In new reports, the World Organisation for Animal Health revealed additional information on 17 highly pathogenic avian influenza (HPAI) cases, previously reported by the Canadian Food Inspection Agency (CFIA).

Of these 17 commercial poultry cases, one involved broilers, two involved laying hens, two involved turkey breeders and five involved commercial meat turkeys. The remaining seven cases were only identified as “poultry.”

A total of 397,995 birds were affected in these 17 cases.

Breakdown by flock type

The following cases were identified as commercial meat turkey flocks:

  • 17500 turkeys in Hoodoo, Saskatchewan, confirmed on October 19
  • 11,374 turkeys in Bifrost-Riverton, Manitoba, confirmed on September 30
  • 29,383 turkeys in Redburn, Saskatchewan, confirmed on September 30
  • 24,944 turkeys in Langley Township, British Columbia, confirmed on October 15
  • 85,070 turkeys in Ste. Anne, Manitoba, confirmed on October 1

The following cases were identified as turkey breeder flocks:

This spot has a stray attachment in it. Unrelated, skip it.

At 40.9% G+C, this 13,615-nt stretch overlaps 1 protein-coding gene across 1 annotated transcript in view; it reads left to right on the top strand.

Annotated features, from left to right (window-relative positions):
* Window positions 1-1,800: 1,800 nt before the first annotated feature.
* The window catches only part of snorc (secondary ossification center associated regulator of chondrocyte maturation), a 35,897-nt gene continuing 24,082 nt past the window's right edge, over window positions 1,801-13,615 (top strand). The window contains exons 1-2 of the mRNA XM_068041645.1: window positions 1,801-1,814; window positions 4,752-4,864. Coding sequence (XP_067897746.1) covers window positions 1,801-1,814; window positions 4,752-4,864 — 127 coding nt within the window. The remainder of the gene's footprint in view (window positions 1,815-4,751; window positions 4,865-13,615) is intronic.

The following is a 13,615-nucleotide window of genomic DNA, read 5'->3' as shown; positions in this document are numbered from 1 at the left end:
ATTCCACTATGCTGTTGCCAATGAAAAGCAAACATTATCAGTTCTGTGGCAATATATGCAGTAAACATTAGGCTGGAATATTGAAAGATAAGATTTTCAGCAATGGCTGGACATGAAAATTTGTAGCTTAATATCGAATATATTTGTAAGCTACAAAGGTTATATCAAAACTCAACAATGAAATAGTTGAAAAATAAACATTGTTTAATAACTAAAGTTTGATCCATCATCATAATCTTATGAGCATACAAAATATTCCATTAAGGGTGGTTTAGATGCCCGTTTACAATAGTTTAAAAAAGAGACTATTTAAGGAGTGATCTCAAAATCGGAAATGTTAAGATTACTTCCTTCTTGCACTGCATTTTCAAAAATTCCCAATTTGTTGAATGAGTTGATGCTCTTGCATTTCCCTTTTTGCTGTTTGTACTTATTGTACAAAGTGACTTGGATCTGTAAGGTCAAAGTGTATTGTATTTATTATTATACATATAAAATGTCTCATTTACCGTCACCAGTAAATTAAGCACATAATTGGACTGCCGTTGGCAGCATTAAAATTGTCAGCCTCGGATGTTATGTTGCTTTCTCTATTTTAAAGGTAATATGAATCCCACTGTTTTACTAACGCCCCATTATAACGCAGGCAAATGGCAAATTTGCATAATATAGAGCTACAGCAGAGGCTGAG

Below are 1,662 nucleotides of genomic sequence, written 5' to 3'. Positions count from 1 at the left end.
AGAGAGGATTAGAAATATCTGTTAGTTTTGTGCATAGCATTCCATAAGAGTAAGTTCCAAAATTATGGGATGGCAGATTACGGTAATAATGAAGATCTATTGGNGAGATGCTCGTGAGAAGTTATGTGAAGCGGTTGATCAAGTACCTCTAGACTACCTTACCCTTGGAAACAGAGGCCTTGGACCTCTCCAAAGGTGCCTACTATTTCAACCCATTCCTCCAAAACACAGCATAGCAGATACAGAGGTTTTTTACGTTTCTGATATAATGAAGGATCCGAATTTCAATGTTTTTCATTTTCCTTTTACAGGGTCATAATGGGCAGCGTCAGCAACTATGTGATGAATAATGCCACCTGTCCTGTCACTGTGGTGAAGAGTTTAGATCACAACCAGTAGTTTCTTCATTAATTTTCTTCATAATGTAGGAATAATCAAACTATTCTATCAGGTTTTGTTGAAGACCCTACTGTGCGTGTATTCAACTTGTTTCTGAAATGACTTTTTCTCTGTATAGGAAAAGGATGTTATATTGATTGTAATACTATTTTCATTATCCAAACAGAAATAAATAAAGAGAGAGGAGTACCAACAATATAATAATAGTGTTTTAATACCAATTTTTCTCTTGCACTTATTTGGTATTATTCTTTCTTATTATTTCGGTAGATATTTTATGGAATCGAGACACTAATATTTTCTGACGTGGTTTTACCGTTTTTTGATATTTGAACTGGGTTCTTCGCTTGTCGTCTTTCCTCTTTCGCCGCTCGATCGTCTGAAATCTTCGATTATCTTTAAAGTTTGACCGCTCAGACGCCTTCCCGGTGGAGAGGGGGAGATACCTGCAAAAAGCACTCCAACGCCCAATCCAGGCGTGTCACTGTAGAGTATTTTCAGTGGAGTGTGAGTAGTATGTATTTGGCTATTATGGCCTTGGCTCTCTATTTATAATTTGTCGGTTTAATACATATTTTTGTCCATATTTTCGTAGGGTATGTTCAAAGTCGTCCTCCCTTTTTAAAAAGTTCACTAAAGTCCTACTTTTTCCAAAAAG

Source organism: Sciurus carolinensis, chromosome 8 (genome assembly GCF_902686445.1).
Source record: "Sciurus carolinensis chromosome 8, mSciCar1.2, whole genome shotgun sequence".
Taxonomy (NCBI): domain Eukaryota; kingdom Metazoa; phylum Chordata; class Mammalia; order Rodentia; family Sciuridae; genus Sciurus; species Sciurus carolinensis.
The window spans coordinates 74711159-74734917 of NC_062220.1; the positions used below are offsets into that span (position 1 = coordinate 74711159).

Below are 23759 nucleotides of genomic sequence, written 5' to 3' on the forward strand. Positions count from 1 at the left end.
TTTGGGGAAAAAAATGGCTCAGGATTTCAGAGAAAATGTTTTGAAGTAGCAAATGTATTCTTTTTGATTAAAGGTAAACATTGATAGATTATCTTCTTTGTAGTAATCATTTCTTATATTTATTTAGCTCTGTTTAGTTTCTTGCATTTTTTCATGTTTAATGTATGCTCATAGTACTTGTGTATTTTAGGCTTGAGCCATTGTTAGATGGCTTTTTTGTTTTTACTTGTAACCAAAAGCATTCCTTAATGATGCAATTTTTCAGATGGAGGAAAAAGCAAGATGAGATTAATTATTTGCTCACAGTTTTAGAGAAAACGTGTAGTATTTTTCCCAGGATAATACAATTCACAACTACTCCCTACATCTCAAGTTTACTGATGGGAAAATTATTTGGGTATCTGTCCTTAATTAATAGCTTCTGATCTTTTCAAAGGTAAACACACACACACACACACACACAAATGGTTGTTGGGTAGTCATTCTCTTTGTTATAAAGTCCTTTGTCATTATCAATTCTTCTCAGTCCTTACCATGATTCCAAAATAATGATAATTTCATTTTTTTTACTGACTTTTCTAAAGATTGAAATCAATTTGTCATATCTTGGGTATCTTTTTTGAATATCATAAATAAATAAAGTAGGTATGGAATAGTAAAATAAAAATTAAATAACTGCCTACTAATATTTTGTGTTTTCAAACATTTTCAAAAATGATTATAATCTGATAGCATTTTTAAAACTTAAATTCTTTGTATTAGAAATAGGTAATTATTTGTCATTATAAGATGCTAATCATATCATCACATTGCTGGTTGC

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  • 7,837 turkeys in Bifrost-Riverton, confirmed on October 7
  • 11,201 turkeys in Bifrost-Riverton, confirmed on September 30

The following cases were identified as commercial layer flocks

  • 6,038 hens in Ste. Anne, confirmed on October 16
  • 11,214 hens in Ste. Anne, confirmed on October 16

This case was identified as a commercial broiler flock

  • 7,363 broilers in Ste. Anne, confirmed on October 6

The following cases were only identified as commercial poultry

  • 561 birds in La Jacques le Mineur, Quebec, confirmed on October 7
  • 47,373 birds in Lumsden, Saskatchewan, confirmed on October 5
  • 50,283 birds in Zorra Township, Ontario, confirmed on September 17
  • 17,164 birds in Cartier, Manitoba, confirmed on September 16
  • 489 birds in Clarence-Rockland, Ontario, confirmed on September 29
  • 42,400 birds in De Salaberry, Manitoba, confirmed on October 6
  • 27,800 birds in Monet, Saskatchewan, confirmed on October 7

 

To learn more about HPAI cases in commercial poultry flocks in the United States and Canada, see an interactive map on WATTPoultry.com. 

Read our ongoing coverage of the global avian influenza outbreak.